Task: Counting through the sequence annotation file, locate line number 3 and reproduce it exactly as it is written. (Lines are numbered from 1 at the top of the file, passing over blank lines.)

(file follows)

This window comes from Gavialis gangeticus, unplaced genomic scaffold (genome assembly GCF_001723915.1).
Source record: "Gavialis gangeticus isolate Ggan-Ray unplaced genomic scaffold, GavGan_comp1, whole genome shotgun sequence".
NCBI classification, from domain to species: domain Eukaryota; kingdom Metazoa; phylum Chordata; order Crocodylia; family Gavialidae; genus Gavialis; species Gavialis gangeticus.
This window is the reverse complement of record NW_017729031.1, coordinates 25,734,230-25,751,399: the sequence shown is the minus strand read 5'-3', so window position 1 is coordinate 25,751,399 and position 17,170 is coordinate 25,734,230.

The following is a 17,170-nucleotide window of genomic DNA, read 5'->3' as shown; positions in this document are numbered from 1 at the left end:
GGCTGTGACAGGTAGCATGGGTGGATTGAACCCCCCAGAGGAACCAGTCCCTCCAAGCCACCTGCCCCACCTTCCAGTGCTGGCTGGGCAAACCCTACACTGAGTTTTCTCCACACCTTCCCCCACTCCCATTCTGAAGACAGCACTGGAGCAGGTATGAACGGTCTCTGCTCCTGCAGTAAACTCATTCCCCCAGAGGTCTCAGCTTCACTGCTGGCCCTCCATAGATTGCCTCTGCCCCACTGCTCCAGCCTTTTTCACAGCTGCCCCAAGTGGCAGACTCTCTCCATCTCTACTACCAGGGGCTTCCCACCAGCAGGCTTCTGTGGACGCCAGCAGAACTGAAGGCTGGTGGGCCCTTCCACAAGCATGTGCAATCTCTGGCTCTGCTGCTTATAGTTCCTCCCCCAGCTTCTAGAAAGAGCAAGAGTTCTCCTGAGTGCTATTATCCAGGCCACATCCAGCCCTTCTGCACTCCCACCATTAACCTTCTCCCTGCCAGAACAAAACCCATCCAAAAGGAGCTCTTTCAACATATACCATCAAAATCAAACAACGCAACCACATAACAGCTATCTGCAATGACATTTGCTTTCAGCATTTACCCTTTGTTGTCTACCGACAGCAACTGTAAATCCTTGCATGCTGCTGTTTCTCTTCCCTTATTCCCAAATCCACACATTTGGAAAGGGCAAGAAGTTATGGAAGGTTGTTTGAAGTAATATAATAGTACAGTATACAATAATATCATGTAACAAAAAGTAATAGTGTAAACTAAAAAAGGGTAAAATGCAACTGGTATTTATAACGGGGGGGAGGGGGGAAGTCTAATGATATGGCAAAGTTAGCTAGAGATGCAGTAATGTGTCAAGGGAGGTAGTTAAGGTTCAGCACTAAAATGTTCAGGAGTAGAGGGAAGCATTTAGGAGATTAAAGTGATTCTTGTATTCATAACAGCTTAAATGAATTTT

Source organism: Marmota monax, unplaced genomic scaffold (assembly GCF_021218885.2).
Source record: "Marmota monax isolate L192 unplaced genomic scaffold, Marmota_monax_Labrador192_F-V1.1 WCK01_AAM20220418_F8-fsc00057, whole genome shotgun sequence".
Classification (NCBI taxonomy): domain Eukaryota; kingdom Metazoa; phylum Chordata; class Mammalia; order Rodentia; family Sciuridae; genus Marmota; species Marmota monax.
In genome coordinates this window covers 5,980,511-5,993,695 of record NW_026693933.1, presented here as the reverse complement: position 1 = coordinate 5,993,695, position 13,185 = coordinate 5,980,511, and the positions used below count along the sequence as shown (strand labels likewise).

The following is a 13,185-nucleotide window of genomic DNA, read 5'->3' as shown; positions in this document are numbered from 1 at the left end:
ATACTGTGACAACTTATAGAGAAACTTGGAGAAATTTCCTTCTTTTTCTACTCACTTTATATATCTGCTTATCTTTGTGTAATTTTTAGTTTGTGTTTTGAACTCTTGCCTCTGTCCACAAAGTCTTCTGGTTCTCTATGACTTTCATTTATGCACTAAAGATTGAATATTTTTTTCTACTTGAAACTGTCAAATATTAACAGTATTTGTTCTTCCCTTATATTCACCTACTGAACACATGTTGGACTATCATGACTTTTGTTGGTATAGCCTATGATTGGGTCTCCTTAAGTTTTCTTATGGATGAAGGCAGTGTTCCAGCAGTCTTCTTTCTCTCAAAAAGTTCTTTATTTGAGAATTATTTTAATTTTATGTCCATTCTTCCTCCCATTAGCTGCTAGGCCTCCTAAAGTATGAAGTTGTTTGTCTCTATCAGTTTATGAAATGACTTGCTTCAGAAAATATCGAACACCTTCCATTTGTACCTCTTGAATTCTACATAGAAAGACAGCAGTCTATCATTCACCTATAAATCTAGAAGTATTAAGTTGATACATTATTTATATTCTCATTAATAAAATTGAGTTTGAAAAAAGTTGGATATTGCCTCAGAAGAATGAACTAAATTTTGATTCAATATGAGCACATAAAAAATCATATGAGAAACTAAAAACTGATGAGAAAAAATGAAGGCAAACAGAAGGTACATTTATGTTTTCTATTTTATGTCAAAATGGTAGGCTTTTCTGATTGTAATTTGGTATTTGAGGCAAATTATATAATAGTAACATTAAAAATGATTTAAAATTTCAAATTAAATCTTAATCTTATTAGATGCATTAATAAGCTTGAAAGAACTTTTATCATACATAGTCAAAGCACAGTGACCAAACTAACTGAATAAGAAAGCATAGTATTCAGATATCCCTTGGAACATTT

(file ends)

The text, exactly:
NCBI classification, from domain to species: domain Eukaryota; kingdom Metazoa; phylum Chordata; order Crocodylia; family Gavialidae; genus Gavialis; species Gavialis gangeticus.